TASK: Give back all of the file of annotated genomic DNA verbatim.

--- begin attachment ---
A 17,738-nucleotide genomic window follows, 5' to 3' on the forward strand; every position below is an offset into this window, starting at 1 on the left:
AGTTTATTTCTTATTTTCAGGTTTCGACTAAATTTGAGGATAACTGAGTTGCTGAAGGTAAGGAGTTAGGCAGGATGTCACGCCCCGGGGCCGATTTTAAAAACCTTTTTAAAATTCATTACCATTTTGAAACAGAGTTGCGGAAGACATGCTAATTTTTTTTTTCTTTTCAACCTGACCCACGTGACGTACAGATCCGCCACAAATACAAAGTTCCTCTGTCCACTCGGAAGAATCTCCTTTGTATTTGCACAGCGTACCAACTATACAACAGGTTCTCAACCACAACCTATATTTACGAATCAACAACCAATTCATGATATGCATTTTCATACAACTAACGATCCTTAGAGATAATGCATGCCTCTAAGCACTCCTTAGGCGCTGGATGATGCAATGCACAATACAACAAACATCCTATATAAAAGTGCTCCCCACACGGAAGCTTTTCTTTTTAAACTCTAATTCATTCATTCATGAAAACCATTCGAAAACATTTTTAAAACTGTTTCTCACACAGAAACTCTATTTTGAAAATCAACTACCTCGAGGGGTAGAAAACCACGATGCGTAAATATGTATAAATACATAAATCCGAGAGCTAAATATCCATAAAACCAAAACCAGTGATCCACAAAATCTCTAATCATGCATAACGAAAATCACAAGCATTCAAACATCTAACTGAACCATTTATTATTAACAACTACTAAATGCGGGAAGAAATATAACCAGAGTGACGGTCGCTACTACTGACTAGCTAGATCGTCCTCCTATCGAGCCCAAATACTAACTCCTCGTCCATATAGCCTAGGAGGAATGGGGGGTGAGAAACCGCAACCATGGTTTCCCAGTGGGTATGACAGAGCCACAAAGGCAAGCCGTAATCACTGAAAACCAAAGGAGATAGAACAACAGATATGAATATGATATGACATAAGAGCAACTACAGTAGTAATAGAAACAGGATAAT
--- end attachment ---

A 17,738-nucleotide genomic window follows, 5' to 3' on the forward strand; every position below is an offset into this window, starting at 1 on the left:
AGTTTATTTCTTATTTTCAGGTTTCGACTAAATTTGAGGATAACTGAGTTGCTGAAGGTAAGGAGTTAGGCAGGATGTCACGCCCCGGGGCCGATTTTAAAAACCTTTTTAAAATTCATTACCATTTTGAAACAGAGTTGCGGAAGACATGCTAATTTTTTTTTTCTTTTCAACCTGACCCACGTGACGTACAGATCCGCCACAAATACAAAGTTCCTCTGTCCACTCGGAAGAATCTCCTTTGTATTTGCACAGCGTACCAACTATACAACAGGTTCTCAACCACAACCTATATTTACGAATCAACAACCAATTCATGATATGCATTTTCATACAACTAACGATCCTTAGAGATAATGCATGCCTCTAAGCACTCCTTAGGCGCTGGATGATGCAATGCACAATACAACAAACATCCTATATAAAAGTGCTCCCCACACGGAAGCTTTTCTTTTTAAACTCTAATTCATTCATTCATGAAAACCATTCGAAAACATTTTTAAAACTGTTTCTCACACAGAAACTCTATTTTGAAAATCAACTACCTCGAGGGGTAGAAAACCACGATGCGTAAATATGTATAAATACATAAATCCGAGAGCTAAATATCCATAAAACCAAAACCAGTGATCCACAAAATCTCTAATCATGCATAACGAAAATCACAAGCATTCAAACATCTAACTGAACCATTTATTATTAACAACTACTAAATGCGGGAAGAAATATAACCAGAGTGACGGTCGCTACTACTGACTAGCTAGATCGTCCTCCTATCGAGCCCAAATACTAACTCCTCGTCCATATAGCCTAGGAGGAATGGGGGGTGAGAAACCGCAACCATGGTTTCCCAGTGGGTATGACAGAGCCACAAAGGCAAGCCGTAATCACTGAAAACCAAAGGAGATAGAACAACAGATATGAATATGATATGACATAAGAGCAACTACAGTAGTAATAGAAACAGGATAAT